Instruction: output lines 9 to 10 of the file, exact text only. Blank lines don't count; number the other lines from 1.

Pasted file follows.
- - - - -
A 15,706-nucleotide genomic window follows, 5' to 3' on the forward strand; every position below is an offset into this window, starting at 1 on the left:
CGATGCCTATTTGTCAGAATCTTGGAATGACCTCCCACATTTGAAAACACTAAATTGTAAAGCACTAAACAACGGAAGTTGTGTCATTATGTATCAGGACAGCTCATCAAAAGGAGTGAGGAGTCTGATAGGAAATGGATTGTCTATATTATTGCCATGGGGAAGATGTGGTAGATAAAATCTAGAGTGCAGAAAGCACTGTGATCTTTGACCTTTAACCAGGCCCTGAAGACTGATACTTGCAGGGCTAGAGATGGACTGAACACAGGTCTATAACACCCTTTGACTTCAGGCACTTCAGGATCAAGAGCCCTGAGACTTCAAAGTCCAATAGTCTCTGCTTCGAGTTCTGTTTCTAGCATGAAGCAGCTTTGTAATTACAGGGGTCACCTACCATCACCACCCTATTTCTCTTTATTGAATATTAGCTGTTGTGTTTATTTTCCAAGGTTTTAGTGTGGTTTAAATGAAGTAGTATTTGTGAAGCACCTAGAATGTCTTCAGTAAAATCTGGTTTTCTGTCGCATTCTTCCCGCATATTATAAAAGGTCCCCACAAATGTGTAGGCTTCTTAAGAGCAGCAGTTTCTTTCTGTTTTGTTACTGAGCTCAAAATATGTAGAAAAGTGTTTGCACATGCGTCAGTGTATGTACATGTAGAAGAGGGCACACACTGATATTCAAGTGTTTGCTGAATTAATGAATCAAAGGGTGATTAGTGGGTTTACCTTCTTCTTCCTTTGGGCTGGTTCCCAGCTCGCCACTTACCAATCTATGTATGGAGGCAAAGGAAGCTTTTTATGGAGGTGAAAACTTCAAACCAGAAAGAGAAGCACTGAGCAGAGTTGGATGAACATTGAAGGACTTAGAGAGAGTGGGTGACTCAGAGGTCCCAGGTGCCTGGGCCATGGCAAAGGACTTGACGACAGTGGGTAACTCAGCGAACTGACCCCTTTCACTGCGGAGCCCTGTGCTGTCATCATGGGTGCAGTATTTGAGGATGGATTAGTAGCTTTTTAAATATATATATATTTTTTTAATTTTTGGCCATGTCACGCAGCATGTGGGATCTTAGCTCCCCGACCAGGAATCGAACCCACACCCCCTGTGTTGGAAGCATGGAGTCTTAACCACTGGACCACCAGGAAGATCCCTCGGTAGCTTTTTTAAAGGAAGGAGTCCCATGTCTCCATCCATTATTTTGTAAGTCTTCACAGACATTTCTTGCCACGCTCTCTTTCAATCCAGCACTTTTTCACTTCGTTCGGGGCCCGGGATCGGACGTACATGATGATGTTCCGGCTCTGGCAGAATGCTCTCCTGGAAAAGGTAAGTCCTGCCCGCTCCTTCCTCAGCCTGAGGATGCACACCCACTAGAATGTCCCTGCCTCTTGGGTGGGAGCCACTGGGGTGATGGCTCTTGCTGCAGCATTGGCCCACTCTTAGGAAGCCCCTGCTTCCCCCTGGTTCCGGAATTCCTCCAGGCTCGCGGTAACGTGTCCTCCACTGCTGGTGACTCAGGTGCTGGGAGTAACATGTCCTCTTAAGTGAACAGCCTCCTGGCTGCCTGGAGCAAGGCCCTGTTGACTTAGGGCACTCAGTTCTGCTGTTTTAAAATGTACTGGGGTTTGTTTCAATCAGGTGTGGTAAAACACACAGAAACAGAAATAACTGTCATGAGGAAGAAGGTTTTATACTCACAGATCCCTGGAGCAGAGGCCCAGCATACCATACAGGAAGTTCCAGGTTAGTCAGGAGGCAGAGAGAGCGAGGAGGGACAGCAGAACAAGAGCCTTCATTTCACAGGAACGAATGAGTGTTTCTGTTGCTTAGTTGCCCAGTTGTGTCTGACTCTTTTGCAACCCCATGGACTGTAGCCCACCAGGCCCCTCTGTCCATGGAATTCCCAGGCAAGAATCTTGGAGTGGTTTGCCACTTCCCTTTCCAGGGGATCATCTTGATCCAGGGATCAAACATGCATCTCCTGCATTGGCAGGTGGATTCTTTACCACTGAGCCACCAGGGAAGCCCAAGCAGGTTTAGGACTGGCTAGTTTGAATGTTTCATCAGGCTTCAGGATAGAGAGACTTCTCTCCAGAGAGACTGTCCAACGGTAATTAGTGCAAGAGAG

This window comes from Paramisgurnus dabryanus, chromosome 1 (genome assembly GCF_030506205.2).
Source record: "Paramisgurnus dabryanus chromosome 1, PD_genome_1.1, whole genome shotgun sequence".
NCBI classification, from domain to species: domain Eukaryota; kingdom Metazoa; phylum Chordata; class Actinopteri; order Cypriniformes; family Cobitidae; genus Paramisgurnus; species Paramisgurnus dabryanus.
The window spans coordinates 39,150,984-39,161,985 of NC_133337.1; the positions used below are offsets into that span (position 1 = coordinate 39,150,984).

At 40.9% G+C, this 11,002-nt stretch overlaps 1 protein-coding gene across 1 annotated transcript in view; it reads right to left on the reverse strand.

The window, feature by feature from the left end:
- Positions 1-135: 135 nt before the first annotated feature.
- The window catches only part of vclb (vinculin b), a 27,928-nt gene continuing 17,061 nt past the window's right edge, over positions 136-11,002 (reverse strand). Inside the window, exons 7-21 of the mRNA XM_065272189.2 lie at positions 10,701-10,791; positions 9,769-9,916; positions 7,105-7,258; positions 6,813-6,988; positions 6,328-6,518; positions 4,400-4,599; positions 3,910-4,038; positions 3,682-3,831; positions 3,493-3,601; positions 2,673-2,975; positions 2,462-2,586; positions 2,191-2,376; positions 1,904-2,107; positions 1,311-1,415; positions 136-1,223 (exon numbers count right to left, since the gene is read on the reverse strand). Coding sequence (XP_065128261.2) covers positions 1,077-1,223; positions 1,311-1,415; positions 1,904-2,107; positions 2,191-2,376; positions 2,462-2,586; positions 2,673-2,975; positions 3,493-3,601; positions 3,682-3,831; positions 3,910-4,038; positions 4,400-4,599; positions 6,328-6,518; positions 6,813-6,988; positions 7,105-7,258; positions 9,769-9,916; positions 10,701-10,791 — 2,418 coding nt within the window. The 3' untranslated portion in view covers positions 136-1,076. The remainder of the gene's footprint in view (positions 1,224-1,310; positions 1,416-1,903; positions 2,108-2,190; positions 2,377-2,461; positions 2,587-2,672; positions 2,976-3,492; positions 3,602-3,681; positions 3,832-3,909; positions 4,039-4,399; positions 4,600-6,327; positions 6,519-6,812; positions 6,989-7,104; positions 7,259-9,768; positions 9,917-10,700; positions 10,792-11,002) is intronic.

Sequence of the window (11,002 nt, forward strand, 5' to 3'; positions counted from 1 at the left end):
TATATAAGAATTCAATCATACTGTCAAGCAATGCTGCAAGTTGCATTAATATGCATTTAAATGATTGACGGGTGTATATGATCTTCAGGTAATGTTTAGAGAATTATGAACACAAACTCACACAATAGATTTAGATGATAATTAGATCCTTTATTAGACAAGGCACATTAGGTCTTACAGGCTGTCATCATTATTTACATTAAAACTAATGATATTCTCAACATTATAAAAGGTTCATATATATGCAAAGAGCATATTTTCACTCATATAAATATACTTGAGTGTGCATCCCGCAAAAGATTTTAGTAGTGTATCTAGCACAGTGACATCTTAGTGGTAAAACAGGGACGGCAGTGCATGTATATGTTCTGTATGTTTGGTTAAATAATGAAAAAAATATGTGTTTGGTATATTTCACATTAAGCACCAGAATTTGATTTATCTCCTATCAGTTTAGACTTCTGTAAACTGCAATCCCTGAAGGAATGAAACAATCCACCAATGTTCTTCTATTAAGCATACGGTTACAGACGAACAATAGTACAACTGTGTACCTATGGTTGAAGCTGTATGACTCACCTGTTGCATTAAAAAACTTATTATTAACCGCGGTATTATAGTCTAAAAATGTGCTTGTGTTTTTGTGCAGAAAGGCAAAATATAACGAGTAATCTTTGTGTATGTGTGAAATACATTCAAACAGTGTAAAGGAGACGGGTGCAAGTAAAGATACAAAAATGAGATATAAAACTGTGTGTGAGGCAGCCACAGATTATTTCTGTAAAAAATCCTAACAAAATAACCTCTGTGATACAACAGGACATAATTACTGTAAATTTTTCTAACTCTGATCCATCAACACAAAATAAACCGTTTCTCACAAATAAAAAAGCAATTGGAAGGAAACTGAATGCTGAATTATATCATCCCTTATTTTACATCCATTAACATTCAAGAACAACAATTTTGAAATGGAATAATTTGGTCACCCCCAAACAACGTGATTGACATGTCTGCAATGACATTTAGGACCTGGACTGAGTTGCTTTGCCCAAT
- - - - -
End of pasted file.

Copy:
- Positions 1-135: 135 nt before the first annotated feature.
- The window catches only part of vclb (vinculin b), a 27,928-nt gene continuing 17,061 nt past the window's right edge, over positions 136-11,002 (reverse strand). Inside the window, exons 7-21 of the mRNA XM_065272189.2 lie at positions 10,701-10,791; positions 9,769-9,916; positions 7,105-7,258; positions 6,813-6,988; positions 6,328-6,518; positions 4,400-4,599; positions 3,910-4,038; positions 3,682-3,831; positions 3,493-3,601; positions 2,673-2,975; positions 2,462-2,586; positions 2,191-2,376; positions 1,904-2,107; positions 1,311-1,415; positions 136-1,223 (exon numbers count right to left, since the gene is read on the reverse strand). Coding sequence (XP_065128261.2) covers positions 1,077-1,223; positions 1,311-1,415; positions 1,904-2,107; positions 2,191-2,376; positions 2,462-2,586; positions 2,673-2,975; positions 3,493-3,601; positions 3,682-3,831; positions 3,910-4,038; positions 4,400-4,599; positions 6,328-6,518; positions 6,813-6,988; positions 7,105-7,258; positions 9,769-9,916; positions 10,701-10,791 — 2,418 coding nt within the window. The 3' untranslated portion in view covers positions 136-1,076. The remainder of the gene's footprint in view (positions 1,224-1,310; positions 1,416-1,903; positions 2,108-2,190; positions 2,377-2,461; positions 2,587-2,672; positions 2,976-3,492; positions 3,602-3,681; positions 3,832-3,909; positions 4,039-4,399; positions 4,600-6,327; positions 6,519-6,812; positions 6,989-7,104; positions 7,259-9,768; positions 9,917-10,700; positions 10,792-11,002) is intronic.